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Hayao Miyazaki

  1. Ghibli Land: Young Animator Designs Miyazaki Theme Park

    The next-happiest place on Earth.

    Have you ever wanted to ride the Cat Bus? Or run through Yubaba's bathhouse? Or maybe climb the trees with Totoro? This is the Studio Ghibli theme park of your dreams.

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  2. Studio Ghibli Doc The Kingdom of Dreams And Madness Is A Total Delight. Watch It Right Now!

    Brb, pretending to work for MIyazaki.

    I'll preface this review by saying that if you think a documentary about the inner workings of Studio Ghibli might appeal to you, stop wasting your time with me and start streaming The Kingdom of Dreams and Madness, stat.

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  3. Watch the U.S. Trailer for The Kingdom of Dreams and Madness, a Documentary about Studio Ghibli

    Imagine being given unprecedented access into the inner workings of an internationally acclaimed and beloved film studio during the same year that the studio's most recognized co-founder decides to retire. That's the position hat director Mami Sunada found herself with The Kingdom of Dreams and Madness, in which she follows Studio Ghibli founders Hayao Miyazaki, Toshio Suzuki, and Isao Takahata over the course of a year. The trailer looks fascinating, don't you think?

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  4. Watch Hayao Miyazaki’s Honorary Academy Award Acceptance Speech


    Hayao Miyazaki announced his retirement from feature films last year, and this Saturday he traveled to Los Angeles, California to receive an Honorary Academy Award from the Academy Board of Governors.

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  5. The Apocalyptic Anime Showdown—Attack on Titan vs Nausicaä of the Valley of the Wind

    Who's hungry?

    The end of the world sure is a hot topic right now, isn’t it? Even Japan has gotten in on the act with their massively popular series Attack on Titan. But some of you may remember that mainstream anime has actually tackled more or less this same exact subject material before. I’m talking, of course, about Studio Ghibli's Nausicaä of the Valley of the Wind.

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  6. Things We Saw Today: Genderbent Sherlock Cosplay

    *standing ovation*

    Um. I. Uh. Someone send help. I have forgotten how to words.

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  7. Studio Ghibli Themed Hoodies Perfect for Your Over Air-Conditioned Summer Office

    I mean, not that you're trying to get the thermostat turned up or anything.

    Rarity's Boutique has three new hoodies featuring characters from Princess Mononoke, My Neighbor Totoro, and Spirited Away!

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  8. That Time Hayao Miyazaki Directed A Sci-Fi Music Video

    eye candy

    And when I say "music video," I mean "a short film that's got more going for it than most feature-length movies." The story goes that when Miyazaki was working on Princess Mononoke in 1995, he came down with a case of writer's block. To give his brain a break, he directed this video accompaniment to the song "On Your Mark," performed by Japanese music duo Chage and Aska. The end result is a remarkable display of compact storytelling -- beautiful, stirring, and well worth your time.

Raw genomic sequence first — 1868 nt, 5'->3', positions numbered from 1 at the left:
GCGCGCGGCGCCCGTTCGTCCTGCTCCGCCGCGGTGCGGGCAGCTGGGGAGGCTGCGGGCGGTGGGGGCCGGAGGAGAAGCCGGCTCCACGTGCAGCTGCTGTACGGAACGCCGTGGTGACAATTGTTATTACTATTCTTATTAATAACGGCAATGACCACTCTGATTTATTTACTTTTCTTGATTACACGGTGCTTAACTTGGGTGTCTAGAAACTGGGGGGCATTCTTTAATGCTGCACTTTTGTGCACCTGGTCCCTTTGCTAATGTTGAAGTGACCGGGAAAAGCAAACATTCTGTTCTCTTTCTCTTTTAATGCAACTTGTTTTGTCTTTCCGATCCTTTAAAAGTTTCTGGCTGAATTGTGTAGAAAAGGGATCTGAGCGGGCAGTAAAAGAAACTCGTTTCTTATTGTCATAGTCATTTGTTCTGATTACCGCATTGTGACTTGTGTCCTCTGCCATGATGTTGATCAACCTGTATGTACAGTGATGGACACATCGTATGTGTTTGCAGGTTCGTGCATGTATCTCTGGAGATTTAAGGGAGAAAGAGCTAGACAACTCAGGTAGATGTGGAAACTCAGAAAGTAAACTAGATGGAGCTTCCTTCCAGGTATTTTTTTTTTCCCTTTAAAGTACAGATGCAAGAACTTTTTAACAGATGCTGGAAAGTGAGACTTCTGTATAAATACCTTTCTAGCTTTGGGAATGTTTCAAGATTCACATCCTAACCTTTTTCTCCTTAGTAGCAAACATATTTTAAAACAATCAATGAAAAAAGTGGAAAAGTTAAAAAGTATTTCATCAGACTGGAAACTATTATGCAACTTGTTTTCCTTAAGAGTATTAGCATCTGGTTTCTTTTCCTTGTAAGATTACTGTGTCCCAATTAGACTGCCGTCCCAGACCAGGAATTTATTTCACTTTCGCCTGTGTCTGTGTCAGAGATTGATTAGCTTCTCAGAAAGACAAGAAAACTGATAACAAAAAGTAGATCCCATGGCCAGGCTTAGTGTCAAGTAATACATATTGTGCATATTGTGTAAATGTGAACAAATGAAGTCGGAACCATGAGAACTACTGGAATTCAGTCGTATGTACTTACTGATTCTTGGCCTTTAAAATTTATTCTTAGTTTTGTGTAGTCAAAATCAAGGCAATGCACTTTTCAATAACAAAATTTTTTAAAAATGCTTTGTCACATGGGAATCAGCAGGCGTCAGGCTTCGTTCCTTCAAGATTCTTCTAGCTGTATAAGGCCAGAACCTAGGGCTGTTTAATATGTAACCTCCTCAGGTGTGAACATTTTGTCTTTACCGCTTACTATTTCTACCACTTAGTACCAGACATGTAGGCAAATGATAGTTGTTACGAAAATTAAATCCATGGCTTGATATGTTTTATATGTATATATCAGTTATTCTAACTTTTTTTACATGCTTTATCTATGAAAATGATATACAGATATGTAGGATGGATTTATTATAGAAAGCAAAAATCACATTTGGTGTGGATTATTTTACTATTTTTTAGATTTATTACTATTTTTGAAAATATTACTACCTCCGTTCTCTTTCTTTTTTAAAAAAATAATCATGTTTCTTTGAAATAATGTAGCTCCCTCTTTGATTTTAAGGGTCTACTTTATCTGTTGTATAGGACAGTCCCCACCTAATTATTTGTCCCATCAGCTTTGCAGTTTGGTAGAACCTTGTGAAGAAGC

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  9. Luke Pearson’s Hilda and the Black Hound: Whimsical Adventures For All-Ages

    The Mary Sue

    Meet Hilda. She’s a plucky, young adventurer who explores the fjords and streets of her hometown with her trusty pet foxtalope. Hilda is the main character in a series of all-ages graphic novels written and illustrated by Luke Pearson, the latest of which, Hilda and the Black Hound, was published last week by Nobrow. The Mary Sue was at Strand Book Store in New York for the release of the new book and to seePearson in conversation with writer and artist George O’Connor (Journey into Mohawk Country, the Olympians series).

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  10. Review: Before the Storm of War, A Gentle Wind Rises


    Hayao Miyazaki’s last film, The Wind Rises, kicks off with a very literal dream of flight. Our hero, the loosely biographied Dr. Jiro Horikoshi, is here a near-sighted, bright teenager who, unable to become a pilot, longs to become an aeronautic engineer. He dreams he is flying a fantasy craft with bird-like wings and a whooshing hydraulic engine, soaring above the farmlands where he has grown up, and waving to townsfolk below. But his beautiful dream is interrupted by the appearance of a nightmarish ship emblazoned with the Iron Cross, carrying a payload of animal-shaped bombs. This vision, which startles Jiro awake, is a symbol of a world and a life to come, one balanced between incredible feats of ingenuity, and the maladies wrought by history. The Wind Rises shares this polarity. A frequently moving, absolutely stunning piece of animated work, The Wind Rises showcases many of Miyazaki’s visual obsessions, as well as themes that echo throughout his oeuvre. It also contains within its mesmerizing shell a number of questions on the morality of war and technology that, in spit of the great buildup regarding them, remain unanswered. Mild spoilers beyond the cut.

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